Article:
"Contention could conceivably arise in the form of the Pro version of the Surface, whose SSD storage of 64GB to 128GB SSD means the tablet could be used as a functional PC -- even though its real bearing on the notebook market cannot be gauged until the Surface Pro is introduced sometime early next year," IHS iSuppli's report states.
The threat potential from Microsoft's device is more uncertain at this point given that pricing hasn't been set, the research firm said, adding that the device faces the $700 price ceiling of notebook PCs in general. The firm added that the Surface device includes a physical keyboard, not available on the tablet market leader, Apple's iPad.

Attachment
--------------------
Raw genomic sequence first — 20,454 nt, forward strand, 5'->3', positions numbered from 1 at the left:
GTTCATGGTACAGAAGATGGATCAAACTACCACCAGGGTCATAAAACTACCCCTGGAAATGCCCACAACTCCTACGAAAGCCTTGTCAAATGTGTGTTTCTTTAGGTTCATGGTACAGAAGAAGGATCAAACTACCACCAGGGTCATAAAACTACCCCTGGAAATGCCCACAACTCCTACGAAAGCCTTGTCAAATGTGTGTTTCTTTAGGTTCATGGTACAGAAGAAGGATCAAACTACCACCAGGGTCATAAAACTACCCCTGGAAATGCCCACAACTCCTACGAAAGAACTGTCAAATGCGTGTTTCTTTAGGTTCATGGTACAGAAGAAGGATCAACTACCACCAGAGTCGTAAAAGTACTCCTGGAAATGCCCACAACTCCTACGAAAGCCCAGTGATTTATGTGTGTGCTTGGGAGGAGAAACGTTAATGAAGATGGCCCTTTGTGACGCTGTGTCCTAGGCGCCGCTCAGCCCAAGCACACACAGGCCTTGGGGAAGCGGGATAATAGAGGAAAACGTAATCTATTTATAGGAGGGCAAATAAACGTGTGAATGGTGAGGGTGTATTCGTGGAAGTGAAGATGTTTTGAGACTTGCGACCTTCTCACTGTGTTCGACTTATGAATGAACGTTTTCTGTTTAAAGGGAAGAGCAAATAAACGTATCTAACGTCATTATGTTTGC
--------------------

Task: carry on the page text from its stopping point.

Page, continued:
Notebook sales have already been battered in the time that the iPad first entered the market in 2010.
Lucas Mearian covers storage, disaster recovery and business continuity, financial services infrastructure and health care IT for Computerworld. Follow Lucas on Twitter at @lucasmearian, or subscribe to Lucas's RSS feed . His e-mail address is firstname.lastname@example.org.
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